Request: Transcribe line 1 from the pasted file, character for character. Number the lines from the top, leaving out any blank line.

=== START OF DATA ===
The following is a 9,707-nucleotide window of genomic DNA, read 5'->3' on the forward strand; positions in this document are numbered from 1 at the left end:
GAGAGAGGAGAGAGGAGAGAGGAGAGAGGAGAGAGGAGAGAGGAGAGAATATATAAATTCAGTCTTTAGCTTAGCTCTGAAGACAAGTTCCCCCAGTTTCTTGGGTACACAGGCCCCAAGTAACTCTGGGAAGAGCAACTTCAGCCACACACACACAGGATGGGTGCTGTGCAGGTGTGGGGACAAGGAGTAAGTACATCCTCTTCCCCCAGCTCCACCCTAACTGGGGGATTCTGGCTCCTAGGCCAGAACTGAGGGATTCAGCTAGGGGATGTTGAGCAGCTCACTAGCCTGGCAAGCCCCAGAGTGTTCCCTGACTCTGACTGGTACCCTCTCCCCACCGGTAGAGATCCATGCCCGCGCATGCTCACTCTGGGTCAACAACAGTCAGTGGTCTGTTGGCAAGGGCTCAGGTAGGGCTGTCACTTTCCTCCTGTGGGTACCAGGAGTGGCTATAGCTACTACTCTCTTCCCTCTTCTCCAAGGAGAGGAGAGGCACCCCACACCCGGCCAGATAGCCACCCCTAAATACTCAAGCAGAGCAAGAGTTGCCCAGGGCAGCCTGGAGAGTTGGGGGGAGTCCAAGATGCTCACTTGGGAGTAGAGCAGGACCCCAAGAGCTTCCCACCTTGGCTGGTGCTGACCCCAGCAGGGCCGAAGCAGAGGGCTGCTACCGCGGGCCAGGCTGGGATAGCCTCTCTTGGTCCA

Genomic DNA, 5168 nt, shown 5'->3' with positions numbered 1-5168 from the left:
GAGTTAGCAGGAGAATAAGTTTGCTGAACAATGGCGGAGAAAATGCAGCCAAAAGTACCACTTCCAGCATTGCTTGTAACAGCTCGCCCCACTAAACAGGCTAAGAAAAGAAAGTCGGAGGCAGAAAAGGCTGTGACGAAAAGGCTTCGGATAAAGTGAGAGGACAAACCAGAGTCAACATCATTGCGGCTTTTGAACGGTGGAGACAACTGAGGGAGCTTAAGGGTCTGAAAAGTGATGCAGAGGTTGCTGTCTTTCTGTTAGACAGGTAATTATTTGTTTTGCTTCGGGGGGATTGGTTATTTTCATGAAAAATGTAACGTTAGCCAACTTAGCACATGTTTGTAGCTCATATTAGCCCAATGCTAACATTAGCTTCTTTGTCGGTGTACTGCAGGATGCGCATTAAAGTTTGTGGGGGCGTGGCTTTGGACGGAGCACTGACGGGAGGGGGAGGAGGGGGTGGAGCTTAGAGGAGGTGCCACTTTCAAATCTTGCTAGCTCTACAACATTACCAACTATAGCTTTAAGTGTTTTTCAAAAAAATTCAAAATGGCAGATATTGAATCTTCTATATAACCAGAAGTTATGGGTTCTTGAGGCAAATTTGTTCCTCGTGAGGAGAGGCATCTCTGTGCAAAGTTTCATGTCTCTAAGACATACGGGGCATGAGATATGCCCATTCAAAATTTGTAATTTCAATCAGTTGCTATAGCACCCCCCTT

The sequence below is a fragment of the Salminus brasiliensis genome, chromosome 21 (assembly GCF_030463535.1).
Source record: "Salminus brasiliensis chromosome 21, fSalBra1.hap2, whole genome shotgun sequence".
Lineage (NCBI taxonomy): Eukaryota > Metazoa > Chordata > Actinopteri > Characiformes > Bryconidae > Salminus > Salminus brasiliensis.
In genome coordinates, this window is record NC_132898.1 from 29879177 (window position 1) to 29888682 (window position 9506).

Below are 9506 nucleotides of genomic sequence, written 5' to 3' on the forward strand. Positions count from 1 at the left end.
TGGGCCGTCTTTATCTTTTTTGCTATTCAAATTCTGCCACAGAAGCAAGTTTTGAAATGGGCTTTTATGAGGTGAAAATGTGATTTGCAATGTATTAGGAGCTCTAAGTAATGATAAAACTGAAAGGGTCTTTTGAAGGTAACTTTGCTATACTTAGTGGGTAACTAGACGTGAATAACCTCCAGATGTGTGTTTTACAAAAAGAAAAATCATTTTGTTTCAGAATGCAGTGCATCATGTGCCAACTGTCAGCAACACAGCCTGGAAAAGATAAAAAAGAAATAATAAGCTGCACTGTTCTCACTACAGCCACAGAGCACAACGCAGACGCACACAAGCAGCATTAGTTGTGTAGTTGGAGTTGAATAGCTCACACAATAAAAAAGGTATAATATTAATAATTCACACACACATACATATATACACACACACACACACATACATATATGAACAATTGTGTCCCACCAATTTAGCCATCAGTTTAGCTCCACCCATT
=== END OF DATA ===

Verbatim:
The following is a 9,707-nucleotide window of genomic DNA, read 5'->3' on the forward strand; positions in this document are numbered from 1 at the left end: